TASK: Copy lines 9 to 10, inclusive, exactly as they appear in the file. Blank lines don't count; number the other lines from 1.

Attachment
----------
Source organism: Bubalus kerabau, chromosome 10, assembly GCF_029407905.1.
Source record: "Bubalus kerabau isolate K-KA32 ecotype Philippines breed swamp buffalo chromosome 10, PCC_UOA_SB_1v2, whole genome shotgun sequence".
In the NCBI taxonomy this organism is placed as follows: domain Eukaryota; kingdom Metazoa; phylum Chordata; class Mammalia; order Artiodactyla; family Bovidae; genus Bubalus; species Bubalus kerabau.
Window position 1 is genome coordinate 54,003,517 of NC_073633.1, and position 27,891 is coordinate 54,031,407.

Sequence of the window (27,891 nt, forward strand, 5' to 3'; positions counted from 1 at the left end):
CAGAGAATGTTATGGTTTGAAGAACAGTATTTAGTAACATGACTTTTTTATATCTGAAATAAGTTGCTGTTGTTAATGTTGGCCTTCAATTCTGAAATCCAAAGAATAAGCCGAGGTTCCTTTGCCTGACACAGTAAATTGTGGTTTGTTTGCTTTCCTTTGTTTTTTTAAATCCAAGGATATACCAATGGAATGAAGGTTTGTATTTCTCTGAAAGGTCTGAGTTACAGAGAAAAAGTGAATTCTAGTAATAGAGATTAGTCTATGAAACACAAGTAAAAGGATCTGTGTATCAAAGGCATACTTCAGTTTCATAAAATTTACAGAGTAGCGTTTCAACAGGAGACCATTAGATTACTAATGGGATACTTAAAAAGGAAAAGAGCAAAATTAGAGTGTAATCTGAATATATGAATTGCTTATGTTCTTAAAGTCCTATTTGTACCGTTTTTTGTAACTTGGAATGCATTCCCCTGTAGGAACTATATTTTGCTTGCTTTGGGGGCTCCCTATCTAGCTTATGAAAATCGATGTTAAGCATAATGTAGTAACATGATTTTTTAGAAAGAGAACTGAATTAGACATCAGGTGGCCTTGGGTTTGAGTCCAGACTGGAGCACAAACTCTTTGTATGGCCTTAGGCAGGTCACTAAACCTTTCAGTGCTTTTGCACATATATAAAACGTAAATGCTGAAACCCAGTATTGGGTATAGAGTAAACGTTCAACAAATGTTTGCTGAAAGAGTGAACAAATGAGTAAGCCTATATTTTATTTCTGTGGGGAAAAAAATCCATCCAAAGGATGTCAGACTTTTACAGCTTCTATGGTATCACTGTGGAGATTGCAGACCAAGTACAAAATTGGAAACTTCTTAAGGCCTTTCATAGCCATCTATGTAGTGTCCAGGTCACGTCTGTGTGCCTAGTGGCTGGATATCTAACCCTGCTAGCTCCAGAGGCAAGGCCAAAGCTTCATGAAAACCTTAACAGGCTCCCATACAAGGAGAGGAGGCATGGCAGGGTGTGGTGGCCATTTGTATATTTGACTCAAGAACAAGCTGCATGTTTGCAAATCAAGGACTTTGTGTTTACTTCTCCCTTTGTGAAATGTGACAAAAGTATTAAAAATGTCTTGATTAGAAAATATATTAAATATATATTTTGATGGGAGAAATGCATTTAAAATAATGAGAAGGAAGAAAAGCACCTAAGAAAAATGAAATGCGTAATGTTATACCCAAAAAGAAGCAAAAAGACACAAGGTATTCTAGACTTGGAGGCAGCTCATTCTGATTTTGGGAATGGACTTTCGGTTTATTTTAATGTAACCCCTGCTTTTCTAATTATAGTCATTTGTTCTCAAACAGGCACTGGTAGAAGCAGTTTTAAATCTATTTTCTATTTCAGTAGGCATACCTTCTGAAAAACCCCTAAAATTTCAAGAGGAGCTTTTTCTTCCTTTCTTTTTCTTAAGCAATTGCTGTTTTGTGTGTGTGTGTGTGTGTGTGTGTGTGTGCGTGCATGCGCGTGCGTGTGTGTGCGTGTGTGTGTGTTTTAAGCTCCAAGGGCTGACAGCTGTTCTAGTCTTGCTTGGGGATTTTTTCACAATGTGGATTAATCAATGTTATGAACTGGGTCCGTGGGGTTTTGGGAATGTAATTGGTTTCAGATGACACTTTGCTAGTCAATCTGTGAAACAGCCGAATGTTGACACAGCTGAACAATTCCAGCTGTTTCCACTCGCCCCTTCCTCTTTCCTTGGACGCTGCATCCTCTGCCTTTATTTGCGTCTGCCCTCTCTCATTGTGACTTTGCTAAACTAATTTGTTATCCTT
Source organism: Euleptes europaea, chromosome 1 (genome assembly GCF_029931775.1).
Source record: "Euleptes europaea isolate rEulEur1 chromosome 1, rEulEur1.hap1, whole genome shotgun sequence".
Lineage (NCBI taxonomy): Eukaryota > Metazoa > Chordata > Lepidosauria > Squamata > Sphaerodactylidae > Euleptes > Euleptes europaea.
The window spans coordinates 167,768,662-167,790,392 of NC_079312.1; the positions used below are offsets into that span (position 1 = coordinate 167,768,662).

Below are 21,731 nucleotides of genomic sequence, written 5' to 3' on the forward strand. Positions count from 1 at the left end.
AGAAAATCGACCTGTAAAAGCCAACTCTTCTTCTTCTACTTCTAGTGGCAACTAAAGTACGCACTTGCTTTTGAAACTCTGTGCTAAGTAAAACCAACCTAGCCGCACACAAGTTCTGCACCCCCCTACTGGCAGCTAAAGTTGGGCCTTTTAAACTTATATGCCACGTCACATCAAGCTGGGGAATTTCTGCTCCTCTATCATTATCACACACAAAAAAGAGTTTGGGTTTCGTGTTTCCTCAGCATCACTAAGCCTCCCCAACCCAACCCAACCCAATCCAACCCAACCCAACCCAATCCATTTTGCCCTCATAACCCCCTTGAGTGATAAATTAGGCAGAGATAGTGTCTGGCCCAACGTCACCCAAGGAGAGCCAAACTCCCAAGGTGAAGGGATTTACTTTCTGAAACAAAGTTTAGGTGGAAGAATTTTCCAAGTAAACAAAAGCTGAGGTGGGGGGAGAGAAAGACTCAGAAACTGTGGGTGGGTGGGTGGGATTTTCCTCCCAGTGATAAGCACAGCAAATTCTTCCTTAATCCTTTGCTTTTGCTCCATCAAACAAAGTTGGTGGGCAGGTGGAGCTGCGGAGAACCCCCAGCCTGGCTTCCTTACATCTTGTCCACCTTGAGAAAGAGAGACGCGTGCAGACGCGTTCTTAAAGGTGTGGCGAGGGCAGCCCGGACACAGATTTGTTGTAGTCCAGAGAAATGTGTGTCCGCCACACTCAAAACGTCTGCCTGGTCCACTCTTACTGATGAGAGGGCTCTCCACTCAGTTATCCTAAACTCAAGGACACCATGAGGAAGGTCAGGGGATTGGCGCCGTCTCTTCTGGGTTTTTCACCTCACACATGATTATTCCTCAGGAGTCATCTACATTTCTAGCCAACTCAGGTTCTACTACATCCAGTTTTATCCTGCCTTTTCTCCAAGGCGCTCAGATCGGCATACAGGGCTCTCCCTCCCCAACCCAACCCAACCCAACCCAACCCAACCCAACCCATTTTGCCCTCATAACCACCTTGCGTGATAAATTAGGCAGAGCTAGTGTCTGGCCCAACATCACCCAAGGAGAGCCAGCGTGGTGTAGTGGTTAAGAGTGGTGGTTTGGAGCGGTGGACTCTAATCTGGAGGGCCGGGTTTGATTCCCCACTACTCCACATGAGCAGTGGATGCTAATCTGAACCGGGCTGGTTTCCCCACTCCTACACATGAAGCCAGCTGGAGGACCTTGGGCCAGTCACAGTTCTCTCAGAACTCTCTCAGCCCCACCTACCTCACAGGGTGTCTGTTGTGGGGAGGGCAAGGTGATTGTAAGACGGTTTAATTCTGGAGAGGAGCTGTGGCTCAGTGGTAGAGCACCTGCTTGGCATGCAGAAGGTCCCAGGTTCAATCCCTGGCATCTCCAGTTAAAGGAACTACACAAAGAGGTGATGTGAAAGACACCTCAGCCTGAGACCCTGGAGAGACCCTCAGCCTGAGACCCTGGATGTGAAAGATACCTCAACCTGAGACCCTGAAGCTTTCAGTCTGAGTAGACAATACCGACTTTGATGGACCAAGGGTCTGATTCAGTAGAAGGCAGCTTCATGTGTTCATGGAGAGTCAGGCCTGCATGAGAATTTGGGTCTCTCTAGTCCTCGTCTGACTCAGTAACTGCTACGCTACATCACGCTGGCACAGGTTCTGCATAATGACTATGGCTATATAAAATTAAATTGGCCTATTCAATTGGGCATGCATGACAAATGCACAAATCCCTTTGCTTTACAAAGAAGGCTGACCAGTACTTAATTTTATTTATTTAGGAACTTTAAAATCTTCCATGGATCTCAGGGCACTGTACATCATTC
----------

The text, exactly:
Lineage (NCBI taxonomy): Eukaryota > Metazoa > Chordata > Lepidosauria > Squamata > Sphaerodactylidae > Euleptes > Euleptes europaea.
The window spans coordinates 167,768,662-167,790,392 of NC_079312.1; the positions used below are offsets into that span (position 1 = coordinate 167,768,662).